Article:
http://www.sfexaminer.com/study-half-sfs-increase-traffic-congestion-due-uber-lyft/ ]
maps  sanfrancisco  transportation  uber  lyft  traffic  2018  2016  mapping  data  ridesharing 
october 2018 by robertogreco
ATLAS OF PLACES
"ATLAS OF PLACES is a non-profit educational and political journal of architecture, landscape, urbanism, photography, cartography, print and academic. Its goal is to question the politics of places and to stand out in an increasingly uniform architectural media landscape for its critical vision/research, in-depth analysis of contemporary issues and publications that illuminate the state and relationship between architecture, technology and society. We produce and share essays, criticisms, photographies, maps, designs, narrative journalism, as well as academic projects and university publications that deserve a wide audience.

This journal is independent and is financed solely by the editor's personal investments and the reader's contributions. If you wish to help and make it evolve, please DONATE"
geography  landscape  urbanism  photography  cartography  maps  mapping  place  places  architecture 
october 2018 by robertogreco
A Map of Every Building in America - The New York Times
"Most of the time, The New York Times asks you to read something. Today we are inviting you, simply, to look. On this page you will find maps showing almost every building in the United States.

Why did we make such a thing? We did it as an opportunity for you to connect with the country’s cities and explore them in detail. To find the familiar, and to discover the unfamiliar.

So … look. Every black speck on the map below is a building, reflecting the built legacy of the United States.

Use the search bar to find a place and explore the interactive map below."

[via: https://twitter.com/emilymbadger/status/1050739811911442433

"The NYT published the most beautiful thing today: a map of every building in America

I love how you can see the ridges of Appalachia as negative space in the built environment

Why do different communities just *feel* different when you visit them? These underlying patterns are a large part of the answer."]

[See also:
https://github.com/gboeing/ms-bldg-footprints ]
maps  mapping  us  buildings  cartography  2018 
october 2018 by robertogreco
Japanese Designers May Have Created the Most Accurate Map of Our World: See the AuthaGraph | Open Culture
[See also: https://www.youtube.com/watch?v=ghiZVlfLdVg
"The currently accepted world map dates from 1569 when Gerardus Mercator originally designed it. Hajime Narukawa has been working on a more accurate version of the planet's continents for years now and was awarded the 2016 Good Design Award for his new world map."]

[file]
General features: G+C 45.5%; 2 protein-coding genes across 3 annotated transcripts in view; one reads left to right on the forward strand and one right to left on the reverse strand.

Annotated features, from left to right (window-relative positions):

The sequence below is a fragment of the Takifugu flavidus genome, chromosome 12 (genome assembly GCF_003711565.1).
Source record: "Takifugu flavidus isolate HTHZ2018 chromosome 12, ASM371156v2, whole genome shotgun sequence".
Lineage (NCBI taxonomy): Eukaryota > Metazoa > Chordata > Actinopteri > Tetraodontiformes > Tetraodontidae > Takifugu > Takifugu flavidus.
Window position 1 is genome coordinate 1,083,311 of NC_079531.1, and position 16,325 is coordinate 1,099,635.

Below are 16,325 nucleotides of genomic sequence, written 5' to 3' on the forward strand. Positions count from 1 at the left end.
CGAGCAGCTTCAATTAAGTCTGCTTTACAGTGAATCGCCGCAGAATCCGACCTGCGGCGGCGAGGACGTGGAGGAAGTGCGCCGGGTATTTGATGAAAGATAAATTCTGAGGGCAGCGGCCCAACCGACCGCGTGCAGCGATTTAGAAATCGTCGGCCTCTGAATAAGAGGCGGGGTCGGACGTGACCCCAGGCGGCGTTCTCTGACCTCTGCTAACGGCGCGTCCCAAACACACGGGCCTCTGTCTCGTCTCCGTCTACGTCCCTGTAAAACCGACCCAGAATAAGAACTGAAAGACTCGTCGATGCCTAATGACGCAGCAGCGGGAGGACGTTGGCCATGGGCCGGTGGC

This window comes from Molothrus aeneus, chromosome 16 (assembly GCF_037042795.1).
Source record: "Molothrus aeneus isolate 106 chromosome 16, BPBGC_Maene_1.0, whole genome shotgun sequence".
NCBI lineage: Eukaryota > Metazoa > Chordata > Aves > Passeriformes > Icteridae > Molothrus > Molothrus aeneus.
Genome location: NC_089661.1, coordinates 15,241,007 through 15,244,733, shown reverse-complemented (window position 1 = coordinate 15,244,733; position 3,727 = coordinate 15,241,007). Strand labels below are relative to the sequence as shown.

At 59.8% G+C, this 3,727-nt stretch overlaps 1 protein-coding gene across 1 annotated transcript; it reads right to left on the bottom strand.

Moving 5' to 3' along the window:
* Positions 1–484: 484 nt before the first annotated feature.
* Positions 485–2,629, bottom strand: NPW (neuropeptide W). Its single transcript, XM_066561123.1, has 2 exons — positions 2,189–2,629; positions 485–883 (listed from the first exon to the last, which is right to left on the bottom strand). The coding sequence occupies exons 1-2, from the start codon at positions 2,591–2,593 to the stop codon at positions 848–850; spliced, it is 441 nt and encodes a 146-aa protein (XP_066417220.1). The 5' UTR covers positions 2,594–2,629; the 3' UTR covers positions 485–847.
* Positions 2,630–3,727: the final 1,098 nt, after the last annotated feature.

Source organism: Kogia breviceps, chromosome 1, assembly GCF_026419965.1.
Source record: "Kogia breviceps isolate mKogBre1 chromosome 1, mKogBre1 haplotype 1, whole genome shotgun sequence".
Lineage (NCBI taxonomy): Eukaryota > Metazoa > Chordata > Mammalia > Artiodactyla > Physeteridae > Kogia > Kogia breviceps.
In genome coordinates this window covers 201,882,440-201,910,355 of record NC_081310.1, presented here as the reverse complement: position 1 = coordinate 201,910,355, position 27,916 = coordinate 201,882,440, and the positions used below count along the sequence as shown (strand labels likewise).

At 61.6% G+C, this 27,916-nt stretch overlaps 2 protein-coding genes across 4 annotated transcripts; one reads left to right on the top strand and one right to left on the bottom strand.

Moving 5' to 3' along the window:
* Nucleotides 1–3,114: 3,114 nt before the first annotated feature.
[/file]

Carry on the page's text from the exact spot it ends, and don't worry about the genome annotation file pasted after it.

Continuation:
maps  mapping  2016  authagraph  projections  tessellations  hajimenarukawa  cartography  math  mathematics 
october 2018 by robertogreco
Los Angeles Linguistics Part 2: Regional Differences | Eric Brightwell
"Most metropolitan areas — at least the ones I’m familiar with — are divided both into neighborhoods and larger, multi-neighborhood administrative divisions or regions. Paris has its arrondissements, New York City its boroughs, Busan and Seoul have gu (구), Taipei has qū (區), St. Louis and New Orleans both have wards, Mexico City has municipios, and on. Their names vary, then, but the concept is generally the same and in most places the designations seem to be rather formalized and settled upon. In Los Angeles, the capital of informality and unsettlement, this is not the case.

Home to 10.17 million people, Los Angeles is by far the most populous of the US’ 3,007 counties and 64 parishes. It’s also home to a larger population of people than 42 of the 50 states. At 12,310 km2 in size, it also is larger than 37 of the world’s countries and dependencies. It is inevitable, then, that Los Angeles — county, city, and idea — would be divided into some sorts of regions but how depends on who’s doing the dividing. For example, the postal service assigns zip codes, law enforcement has patrol divisions, and the city council its districts. Some Angelenos have adopted those, however unwieldy and regardless of their purpose and are quick to claim authority — usually based on their status as a native — even though no two natives are apparently in agreement and there are, despite claims to the contrary, no official regional divisions.